Alex Peck Medical, Surgical, and Dental Antiques and Books 

 Sale Catalogue Recent Additions


Below is a listing of recent additions to the Sale Catalogue.

Please feel free to send an e-mail for additional details and to place an order.

Sale Terms:

All descriptions are written to the best of this dealer's knowledge. 

Minimum charge for shipping and handling is $15.00. 

Items are shipped insured, subject to shipping agency limits.  International buyers assume all liabilities, fees, etc, resulting from export and import customs declaration,  clearance, and other international trade requirements.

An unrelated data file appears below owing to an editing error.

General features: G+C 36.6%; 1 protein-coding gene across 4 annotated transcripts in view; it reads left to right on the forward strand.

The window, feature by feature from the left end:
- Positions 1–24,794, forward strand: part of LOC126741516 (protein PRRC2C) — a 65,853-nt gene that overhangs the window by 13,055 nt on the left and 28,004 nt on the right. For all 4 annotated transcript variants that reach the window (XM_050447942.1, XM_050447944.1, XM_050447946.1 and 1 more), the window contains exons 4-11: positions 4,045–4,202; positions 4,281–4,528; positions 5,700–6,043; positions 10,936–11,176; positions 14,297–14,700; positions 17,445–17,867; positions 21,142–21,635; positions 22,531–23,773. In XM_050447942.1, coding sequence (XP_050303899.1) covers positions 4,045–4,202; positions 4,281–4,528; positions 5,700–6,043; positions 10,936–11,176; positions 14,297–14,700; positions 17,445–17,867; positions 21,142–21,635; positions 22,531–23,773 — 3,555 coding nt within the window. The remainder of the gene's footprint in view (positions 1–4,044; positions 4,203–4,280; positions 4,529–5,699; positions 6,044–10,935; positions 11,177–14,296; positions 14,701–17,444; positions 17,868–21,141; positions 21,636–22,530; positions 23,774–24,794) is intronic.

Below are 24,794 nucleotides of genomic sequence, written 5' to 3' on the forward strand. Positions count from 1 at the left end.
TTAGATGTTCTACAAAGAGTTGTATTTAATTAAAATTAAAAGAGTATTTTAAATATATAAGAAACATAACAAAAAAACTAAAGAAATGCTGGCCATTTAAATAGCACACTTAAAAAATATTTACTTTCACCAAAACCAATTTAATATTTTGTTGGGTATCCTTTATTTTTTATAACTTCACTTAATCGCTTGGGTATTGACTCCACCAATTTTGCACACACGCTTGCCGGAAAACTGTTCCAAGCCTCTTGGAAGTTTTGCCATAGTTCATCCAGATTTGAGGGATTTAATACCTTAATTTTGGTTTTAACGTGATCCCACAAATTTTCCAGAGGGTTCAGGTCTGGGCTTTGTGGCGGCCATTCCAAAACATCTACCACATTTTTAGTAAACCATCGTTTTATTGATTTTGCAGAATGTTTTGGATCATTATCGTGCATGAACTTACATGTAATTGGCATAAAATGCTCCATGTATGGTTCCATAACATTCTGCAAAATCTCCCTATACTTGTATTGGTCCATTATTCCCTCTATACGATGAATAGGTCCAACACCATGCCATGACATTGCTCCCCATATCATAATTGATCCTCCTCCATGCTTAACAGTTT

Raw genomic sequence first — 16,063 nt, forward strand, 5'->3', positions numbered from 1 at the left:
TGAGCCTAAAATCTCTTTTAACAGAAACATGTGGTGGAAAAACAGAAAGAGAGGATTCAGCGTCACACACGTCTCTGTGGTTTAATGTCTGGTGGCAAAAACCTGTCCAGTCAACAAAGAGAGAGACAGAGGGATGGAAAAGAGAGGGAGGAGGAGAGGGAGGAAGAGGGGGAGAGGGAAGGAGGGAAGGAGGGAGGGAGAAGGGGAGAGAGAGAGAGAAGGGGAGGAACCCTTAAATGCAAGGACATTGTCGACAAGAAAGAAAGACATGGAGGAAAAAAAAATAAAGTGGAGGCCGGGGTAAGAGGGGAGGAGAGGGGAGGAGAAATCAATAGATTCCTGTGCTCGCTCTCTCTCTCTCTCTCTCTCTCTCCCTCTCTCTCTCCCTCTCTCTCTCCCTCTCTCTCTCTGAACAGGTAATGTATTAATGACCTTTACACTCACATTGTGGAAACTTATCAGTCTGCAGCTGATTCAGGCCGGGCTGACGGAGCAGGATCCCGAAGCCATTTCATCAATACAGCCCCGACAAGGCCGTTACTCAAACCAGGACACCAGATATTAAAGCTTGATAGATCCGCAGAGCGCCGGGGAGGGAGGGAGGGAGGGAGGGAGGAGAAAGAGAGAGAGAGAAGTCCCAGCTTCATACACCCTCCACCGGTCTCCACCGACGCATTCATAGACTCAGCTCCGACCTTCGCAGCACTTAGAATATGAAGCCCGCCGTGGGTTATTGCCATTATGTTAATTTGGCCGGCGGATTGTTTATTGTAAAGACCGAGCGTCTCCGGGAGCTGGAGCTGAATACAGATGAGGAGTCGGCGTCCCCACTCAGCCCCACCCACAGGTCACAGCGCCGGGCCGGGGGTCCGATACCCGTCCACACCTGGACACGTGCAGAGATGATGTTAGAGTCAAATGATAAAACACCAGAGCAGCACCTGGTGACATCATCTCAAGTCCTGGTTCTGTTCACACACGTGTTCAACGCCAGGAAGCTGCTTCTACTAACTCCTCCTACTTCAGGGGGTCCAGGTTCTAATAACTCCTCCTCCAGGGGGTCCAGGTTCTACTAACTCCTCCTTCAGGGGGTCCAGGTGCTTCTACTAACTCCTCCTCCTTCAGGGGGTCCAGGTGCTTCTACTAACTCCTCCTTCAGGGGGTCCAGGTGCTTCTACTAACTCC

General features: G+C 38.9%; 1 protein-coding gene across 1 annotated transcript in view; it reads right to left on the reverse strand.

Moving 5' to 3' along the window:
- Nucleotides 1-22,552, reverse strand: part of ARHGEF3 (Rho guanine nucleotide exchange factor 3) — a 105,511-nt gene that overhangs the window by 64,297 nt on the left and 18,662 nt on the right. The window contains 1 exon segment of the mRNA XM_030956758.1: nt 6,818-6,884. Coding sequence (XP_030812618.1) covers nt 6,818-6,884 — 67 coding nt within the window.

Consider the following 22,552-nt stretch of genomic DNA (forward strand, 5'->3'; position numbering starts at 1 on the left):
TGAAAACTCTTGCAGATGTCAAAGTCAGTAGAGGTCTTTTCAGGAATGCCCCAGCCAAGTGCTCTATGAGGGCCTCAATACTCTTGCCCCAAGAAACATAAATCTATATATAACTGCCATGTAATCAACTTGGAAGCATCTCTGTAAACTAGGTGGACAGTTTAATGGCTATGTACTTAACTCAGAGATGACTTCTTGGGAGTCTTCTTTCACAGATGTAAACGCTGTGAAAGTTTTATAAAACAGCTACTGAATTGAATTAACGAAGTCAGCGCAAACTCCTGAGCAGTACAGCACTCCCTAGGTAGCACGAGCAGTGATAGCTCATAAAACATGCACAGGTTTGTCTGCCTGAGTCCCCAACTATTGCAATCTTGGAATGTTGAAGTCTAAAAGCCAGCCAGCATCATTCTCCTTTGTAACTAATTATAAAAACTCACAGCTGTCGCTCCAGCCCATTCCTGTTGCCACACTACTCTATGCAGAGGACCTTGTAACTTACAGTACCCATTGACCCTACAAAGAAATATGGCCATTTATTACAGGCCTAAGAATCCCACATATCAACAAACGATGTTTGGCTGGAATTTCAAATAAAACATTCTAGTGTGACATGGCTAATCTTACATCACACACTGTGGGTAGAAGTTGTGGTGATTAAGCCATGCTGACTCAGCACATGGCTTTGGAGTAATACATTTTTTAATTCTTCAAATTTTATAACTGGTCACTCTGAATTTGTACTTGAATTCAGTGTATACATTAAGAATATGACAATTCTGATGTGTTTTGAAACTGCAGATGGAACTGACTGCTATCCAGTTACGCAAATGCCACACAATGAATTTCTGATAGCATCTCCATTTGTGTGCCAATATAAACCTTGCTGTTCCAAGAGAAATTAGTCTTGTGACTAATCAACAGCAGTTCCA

Sales are made with a three day inspection period from time of delivery.  Returns must be notified in advance and arrive in the condition as originally supplied.  Shipping is not refundable.

Click  here to view the entire Sale Catalogue.

All pictures and text are copyrighted 1982-2019 Alex Peck.  All rights reserved.




 Page 1.        1.  An antique Civil War amputation and trephination set by Gemrig, Philadelphia.  Most of the antique surgical instruments are marked with the Gemrig name and the tourniquet has an 1859 date molded into the buckle.  The case is very fine and the red lining is bright.


 Page 1.          7.  William Cowper, Anatomia corporum humanorum centum et quatuordecim tabulis ... amplius explicata, multique novis anatomicis inventis, chirurgicisque observationibus aucta a Guilielmo Cowper, Nunc primum latinitate donata. Curante Gulielmo Dundass, Brittano M.D. Leiden, Langerak, 1739. 1st Latin edition. Folio with 114 plates.